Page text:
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Are our leaders asking too much of Australia’s democracy?

By Chris Hubbard - posted Friday, 4 November 2011

Leadership in any field or context is an amorphous and plastic concept at best, and an inherently dangerous one when used or abused by those with the fierce eyes and minds of the true believer. So it is with increasing numbers of individuals and groups in Australia who seek not to lead but to direct public debates and conversations in important, sometimes crucial areas of national life and policy.

As they do so, the scouring and debilitating effects of their efforts on the national marketplace for ideas are becoming increasingly clear, and a cause for significant concern among adherents and defenders of Australia's durable, stable, liberal and plural democracy.

As the need for increasingly complex, often science-based, explanations of (and thus solutions to) phenomena such as changing climate patterns and their effects presses in on the national psyche, busy or distracted Australians will often prefer to deal with that pressure by turning away. Rather than face discomforting predictions of a life less and less worth the living, some inevitably react by brushing the future away.


Others are not so inclined - if not for their own sake then for that of their children and the broader community. Many of these engaged and concerned people will make at least some effort to find out just what it is that is causing so much angst, and consuming so much of the lives of so many scientists, politicians, media pundits and journalists, policy activists, attention-seekers and governments.

This outcome is nowhere more apparent than for those – both with and without relevant knowledge and skill but with abundant hunger for knowledge - who sincerely and urgently feel the need to understand how Australia must reset its energy policy patterns and vectors in order to establish a relatively seamless and environmentally sustainable pathway towards its future flourishing.

People of this stripe are likely to look for themselves in many public places – for example, in on-line journal databases, or the web sites of myriad organisations at home and beyond - for a wide range of complementary or alternative explanations or accounts of what seems to be happening in the world around them, and ultimately to themselves and their families.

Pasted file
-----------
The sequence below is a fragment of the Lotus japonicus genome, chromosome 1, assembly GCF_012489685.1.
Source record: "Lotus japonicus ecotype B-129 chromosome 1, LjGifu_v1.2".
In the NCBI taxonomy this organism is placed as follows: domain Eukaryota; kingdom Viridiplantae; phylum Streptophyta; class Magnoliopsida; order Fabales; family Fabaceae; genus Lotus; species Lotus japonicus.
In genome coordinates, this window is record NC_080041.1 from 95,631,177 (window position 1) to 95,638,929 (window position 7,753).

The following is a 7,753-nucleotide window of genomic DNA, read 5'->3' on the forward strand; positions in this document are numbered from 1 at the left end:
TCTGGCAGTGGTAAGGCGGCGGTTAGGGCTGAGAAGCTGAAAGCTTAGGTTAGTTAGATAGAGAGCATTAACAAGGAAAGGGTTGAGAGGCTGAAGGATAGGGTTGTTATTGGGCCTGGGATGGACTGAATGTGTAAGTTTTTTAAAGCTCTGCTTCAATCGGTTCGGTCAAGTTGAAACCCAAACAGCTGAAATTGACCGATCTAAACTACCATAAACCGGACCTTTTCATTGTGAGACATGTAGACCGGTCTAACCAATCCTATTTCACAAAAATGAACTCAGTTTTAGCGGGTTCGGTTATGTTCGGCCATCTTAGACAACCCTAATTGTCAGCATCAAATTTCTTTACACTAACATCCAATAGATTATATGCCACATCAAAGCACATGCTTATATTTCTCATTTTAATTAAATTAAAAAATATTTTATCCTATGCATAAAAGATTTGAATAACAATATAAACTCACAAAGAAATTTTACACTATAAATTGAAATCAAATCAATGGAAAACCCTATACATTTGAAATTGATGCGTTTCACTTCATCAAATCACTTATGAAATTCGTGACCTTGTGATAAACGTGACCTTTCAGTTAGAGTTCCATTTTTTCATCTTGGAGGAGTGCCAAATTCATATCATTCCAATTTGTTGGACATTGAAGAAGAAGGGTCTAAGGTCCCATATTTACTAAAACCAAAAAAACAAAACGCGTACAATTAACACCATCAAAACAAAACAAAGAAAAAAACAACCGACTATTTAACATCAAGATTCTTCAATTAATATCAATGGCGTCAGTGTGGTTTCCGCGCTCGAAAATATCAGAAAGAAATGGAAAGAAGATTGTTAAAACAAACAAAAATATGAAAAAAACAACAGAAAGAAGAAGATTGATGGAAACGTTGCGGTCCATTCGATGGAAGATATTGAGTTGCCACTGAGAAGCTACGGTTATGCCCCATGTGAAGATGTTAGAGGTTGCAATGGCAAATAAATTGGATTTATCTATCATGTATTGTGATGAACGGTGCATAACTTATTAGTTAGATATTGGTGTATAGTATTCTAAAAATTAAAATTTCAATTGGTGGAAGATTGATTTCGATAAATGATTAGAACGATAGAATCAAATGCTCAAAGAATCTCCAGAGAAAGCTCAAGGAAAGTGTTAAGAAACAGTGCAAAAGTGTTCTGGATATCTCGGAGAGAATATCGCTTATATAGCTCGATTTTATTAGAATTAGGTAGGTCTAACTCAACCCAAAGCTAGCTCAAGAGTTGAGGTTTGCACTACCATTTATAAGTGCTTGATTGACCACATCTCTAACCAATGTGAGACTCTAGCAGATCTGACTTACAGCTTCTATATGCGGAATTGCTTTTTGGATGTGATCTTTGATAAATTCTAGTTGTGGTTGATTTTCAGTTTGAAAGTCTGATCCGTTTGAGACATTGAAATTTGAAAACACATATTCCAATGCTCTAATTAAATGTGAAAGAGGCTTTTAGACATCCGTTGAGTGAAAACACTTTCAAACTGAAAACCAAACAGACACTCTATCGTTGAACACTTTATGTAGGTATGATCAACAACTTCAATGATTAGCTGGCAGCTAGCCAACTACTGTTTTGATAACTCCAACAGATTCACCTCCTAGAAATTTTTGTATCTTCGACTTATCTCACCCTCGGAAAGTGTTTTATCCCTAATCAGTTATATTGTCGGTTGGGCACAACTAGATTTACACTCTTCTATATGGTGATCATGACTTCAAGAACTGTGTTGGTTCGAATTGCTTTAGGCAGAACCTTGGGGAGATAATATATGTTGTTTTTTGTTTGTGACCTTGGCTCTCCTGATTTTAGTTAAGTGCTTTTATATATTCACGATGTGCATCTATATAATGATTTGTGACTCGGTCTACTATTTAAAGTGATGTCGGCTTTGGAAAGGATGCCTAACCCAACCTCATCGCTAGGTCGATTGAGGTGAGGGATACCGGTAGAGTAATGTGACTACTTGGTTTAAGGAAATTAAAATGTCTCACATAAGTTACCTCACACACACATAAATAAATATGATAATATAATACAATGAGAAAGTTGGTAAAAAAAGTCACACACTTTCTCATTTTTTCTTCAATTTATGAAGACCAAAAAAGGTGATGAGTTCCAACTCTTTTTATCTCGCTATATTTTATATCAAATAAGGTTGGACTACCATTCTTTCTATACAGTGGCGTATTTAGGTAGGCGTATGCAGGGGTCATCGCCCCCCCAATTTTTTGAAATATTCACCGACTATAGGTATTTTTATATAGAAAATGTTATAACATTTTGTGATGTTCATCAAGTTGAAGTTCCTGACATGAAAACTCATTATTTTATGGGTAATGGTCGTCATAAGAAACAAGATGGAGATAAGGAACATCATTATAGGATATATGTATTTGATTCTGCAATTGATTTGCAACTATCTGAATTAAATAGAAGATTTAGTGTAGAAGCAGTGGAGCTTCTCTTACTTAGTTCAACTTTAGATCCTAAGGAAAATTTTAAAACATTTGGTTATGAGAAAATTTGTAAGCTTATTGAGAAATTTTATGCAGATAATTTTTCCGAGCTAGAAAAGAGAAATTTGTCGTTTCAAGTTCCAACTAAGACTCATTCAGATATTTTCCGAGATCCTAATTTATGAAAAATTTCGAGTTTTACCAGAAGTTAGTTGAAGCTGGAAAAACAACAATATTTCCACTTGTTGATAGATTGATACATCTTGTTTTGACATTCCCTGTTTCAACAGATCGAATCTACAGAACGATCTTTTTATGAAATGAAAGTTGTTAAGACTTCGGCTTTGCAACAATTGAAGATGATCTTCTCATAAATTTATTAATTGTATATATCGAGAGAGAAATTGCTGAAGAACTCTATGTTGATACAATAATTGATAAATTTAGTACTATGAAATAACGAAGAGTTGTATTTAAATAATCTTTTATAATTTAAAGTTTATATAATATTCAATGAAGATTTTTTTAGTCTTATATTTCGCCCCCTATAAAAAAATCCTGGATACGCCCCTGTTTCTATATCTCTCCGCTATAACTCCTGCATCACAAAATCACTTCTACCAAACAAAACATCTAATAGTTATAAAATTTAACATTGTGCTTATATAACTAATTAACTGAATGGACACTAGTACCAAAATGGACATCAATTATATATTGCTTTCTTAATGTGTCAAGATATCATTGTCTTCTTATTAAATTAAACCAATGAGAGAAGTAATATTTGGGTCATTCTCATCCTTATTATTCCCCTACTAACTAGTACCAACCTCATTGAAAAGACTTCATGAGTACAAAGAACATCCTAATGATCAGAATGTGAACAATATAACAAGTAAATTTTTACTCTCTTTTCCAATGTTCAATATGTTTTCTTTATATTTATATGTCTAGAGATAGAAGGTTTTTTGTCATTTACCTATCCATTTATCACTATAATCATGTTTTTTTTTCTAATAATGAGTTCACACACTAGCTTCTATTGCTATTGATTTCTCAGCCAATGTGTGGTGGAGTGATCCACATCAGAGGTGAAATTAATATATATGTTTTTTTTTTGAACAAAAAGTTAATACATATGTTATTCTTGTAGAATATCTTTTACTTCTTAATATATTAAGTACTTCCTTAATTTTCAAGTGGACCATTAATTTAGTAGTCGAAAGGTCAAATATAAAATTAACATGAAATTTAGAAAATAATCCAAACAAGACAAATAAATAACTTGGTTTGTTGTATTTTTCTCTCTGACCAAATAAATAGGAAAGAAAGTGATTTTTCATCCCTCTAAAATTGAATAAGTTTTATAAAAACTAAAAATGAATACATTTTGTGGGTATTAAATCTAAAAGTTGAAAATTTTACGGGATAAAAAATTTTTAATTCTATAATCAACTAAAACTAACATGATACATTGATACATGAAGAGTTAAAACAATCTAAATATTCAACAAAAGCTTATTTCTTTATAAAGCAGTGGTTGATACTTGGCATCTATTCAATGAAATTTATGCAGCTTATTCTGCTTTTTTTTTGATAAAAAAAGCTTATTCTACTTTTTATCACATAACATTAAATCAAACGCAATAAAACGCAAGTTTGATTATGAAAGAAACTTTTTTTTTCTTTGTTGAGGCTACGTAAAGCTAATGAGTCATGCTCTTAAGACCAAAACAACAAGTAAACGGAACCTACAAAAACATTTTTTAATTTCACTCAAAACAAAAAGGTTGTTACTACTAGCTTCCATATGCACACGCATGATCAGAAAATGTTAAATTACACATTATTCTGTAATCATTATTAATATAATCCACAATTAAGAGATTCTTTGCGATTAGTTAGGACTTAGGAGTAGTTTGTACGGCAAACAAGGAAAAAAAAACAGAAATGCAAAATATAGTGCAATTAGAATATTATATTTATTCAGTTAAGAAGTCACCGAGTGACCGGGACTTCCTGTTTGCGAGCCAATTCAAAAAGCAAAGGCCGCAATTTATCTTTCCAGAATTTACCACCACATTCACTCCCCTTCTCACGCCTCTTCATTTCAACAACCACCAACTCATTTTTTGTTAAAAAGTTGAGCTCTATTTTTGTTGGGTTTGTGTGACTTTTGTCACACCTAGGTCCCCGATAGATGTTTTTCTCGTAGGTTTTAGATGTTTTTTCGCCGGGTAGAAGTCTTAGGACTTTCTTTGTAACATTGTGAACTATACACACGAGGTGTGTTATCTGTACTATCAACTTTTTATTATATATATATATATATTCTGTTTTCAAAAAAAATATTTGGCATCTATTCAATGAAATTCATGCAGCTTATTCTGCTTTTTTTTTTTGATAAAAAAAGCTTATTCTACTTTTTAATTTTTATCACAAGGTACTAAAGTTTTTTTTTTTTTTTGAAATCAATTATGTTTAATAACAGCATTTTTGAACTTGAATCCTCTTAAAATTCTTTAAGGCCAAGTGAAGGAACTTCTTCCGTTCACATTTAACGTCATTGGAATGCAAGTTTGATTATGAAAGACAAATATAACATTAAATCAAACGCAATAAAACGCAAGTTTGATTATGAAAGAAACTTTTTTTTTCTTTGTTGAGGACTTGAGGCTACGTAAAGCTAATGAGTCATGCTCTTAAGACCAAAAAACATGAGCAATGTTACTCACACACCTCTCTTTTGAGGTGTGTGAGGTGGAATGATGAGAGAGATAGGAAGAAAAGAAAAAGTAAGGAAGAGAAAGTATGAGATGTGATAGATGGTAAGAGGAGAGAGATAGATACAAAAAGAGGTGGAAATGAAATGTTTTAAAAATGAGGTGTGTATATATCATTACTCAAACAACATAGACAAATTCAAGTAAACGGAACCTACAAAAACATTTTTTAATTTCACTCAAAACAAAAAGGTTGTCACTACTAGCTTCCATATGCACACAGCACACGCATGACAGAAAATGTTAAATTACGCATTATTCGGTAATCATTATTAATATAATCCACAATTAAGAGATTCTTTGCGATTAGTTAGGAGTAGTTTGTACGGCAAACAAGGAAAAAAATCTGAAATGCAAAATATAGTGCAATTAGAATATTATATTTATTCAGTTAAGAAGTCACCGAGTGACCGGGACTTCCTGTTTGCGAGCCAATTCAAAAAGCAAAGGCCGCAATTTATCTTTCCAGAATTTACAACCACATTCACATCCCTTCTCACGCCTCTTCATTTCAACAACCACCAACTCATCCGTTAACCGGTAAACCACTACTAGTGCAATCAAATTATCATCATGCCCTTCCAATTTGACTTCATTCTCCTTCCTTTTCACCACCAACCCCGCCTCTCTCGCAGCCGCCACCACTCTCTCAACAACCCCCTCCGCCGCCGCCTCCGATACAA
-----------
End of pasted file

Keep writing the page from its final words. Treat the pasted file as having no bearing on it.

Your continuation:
They intend by this exercise to gather together sufficient information and analysis, with the qualities they value and deem necessary to allow them to make up their own minds. In essence, to think for themselves. Along the way, they will see no reason to ignore those sources of data and their interpretation, which occupy the extremities of opinion and advocacy on both ends of the policy continuum.

The unfortunate reality, however, is that many prospectors for information and understanding which is broad in scope, even handed and honest, clearly expressed and carefully balanced, will promptly discover that explanations and solutions which have a fighting chance of satisfying that kind of search are noticeably thin on the ground.

I am not talking here only about stories told of the future, which have been generated by specific individuals, groups, interests or points of view. I am pointing to accounts of Australia's fate with several quite distinct and necessary qualities or characteristics. Such people - and especially those with curiosity, vigour and persistence – who are determined to build for themselves a vision and view of the world as it truly is (at least for them) will seek out data and its analysis, interpretation and application to real world cases that, ideally, are scientifically-based, rigorous and reliable (being peer-reviewed) as well as intellectually independent, analytically balanced, apolitical, intellectually honest and, above all, usable.


One immediate reaction to such a startling lack of coherent public debate in vital areas of Australia's national life and future ought to be to ask: "Have our leaders failed us?" Why is debate and discussion about what to do in these crucial issues limited to the usual suspects – the government and its internal and external advisors, the Opposition parties, the senior departmental mandarins and policy experts, and those with a material or ideological investment in a particular outcome? In other words, to those who speak loudly and carry big sticks.

A first response in Australia to this kind of question might be: "Because most people are not interested in this kind of thing" or "why not just leave it to the government to sort this out? – That's their job." Another initial reaction will increasingly be along the lines: "I don't know enough about this issue to hold an opinion, and I don't know how to find out." This is the reality behind the corrosive effects of allowing national conversations about policy choices to fall silent by quarantining its life-blood. Understanding born of knowledge, leads to empowerment.

As a direct result, pent-up demand for reliable and usable analysis of the full extent of national choice is stymied and denied, while interested generalists with concerns for their country's future become increasingly and cynically disengaged from participation in important national policy debates.

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About the Author

Dr Chris Hubbard is a Senior Lecturer in Politics and International Relations at the School of Social Sciences and Asian Languages in the Faculty of Humanities, Curtin University of Technology, Western Australia.

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All articles by Chris Hubbard

Creative Commons LicenseThis work is licensed under a Creative Commons License.

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